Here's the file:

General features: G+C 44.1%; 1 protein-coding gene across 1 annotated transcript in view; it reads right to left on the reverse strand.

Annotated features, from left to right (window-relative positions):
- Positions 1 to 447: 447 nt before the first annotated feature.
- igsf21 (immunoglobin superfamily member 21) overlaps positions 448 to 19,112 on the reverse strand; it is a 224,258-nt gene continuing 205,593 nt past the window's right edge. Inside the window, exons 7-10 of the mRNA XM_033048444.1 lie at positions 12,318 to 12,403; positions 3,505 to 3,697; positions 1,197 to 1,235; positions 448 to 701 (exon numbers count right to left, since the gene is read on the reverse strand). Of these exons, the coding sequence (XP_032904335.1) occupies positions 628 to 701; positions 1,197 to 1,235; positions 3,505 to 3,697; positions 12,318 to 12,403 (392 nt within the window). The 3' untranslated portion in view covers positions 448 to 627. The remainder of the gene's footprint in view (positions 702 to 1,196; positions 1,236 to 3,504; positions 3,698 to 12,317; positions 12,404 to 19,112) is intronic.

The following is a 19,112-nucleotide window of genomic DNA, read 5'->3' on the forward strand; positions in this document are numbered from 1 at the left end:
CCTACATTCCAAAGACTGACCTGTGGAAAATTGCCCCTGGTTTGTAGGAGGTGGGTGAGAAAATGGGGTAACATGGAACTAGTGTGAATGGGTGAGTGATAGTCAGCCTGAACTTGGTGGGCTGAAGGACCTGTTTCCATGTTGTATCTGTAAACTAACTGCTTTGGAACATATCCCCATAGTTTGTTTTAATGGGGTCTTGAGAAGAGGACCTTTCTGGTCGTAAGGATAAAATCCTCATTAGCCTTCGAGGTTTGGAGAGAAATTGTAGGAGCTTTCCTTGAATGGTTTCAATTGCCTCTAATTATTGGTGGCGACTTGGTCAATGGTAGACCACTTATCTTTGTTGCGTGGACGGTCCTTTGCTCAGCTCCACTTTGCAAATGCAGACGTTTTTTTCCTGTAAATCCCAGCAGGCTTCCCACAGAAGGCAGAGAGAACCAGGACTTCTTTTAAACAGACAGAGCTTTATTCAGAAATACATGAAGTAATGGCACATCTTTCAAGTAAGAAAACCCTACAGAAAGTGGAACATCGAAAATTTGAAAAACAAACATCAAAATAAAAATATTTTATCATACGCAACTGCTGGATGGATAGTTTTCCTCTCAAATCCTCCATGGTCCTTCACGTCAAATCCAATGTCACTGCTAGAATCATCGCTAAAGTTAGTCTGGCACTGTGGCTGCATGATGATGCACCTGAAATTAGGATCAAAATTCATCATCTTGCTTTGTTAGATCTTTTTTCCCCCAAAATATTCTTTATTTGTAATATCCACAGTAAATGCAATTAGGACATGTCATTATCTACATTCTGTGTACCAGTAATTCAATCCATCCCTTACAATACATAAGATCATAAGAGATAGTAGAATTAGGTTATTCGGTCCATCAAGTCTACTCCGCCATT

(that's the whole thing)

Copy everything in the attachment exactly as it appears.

General features: G+C 44.1%; 1 protein-coding gene across 1 annotated transcript in view; it reads right to left on the reverse strand.

Annotated features, from left to right (window-relative positions):
- Positions 1 to 447: 447 nt before the first annotated feature.
- igsf21 (immunoglobin superfamily member 21) overlaps positions 448 to 19,112 on the reverse strand; it is a 224,258-nt gene continuing 205,593 nt past the window's right edge. Inside the window, exons 7-10 of the mRNA XM_033048444.1 lie at positions 12,318 to 12,403; positions 3,505 to 3,697; positions 1,197 to 1,235; positions 448 to 701 (exon numbers count right to left, since the gene is read on the reverse strand). Of these exons, the coding sequence (XP_032904335.1) occupies positions 628 to 701; positions 1,197 to 1,235; positions 3,505 to 3,697; positions 12,318 to 12,403 (392 nt within the window). The 3' untranslated portion in view covers positions 448 to 627. The remainder of the gene's footprint in view (positions 702 to 1,196; positions 1,236 to 3,504; positions 3,698 to 12,317; positions 12,404 to 19,112) is intronic.

The following is a 19,112-nucleotide window of genomic DNA, read 5'->3' on the forward strand; positions in this document are numbered from 1 at the left end:
CCTACATTCCAAAGACTGACCTGTGGAAAATTGCCCCTGGTTTGTAGGAGGTGGGTGAGAAAATGGGGTAACATGGAACTAGTGTGAATGGGTGAGTGATAGTCAGCCTGAACTTGGTGGGCTGAAGGACCTGTTTCCATGTTGTATCTGTAAACTAACTGCTTTGGAACATATCCCCATAGTTTGTTTTAATGGGGTCTTGAGAAGAGGACCTTTCTGGTCGTAAGGATAAAATCCTCATTAGCCTTCGAGGTTTGGAGAGAAATTGTAGGAGCTTTCCTTGAATGGTTTCAATTGCCTCTAATTATTGGTGGCGACTTGGTCAATGGTAGACCACTTATCTTTGTTGCGTGGACGGTCCTTTGCTCAGCTCCACTTTGCAAATGCAGACGTTTTTTTCCTGTAAATCCCAGCAGGCTTCCCACAGAAGGCAGAGAGAACCAGGACTTCTTTTAAACAGACAGAGCTTTATTCAGAAATACATGAAGTAATGGCACATCTTTCAAGTAAGAAAACCCTACAGAAAGTGGAACATCGAAAATTTGAAAAACAAACATCAAAATAAAAATATTTTATCATACGCAACTGCTGGATGGATAGTTTTCCTCTCAAATCCTCCATGGTCCTTCACGTCAAATCCAATGTCACTGCTAGAATCATCGCTAAAGTTAGTCTGGCACTGTGGCTGCATGATGATGCACCTGAAATTAGGATCAAAATTCATCATCTTGCTTTGTTAGATCTTTTTTCCCCCAAAATATTCTTTATTTGTAATATCCACAGTAAATGCAATTAGGACATGTCATTATCTACATTCTGTGTACCAGTAATTCAATCCATCCCTTACAATACATAAGATCATAAGAGATAGTAGAATTAGGTTATTCGGTCCATCAAGTCTACTCCGCCATT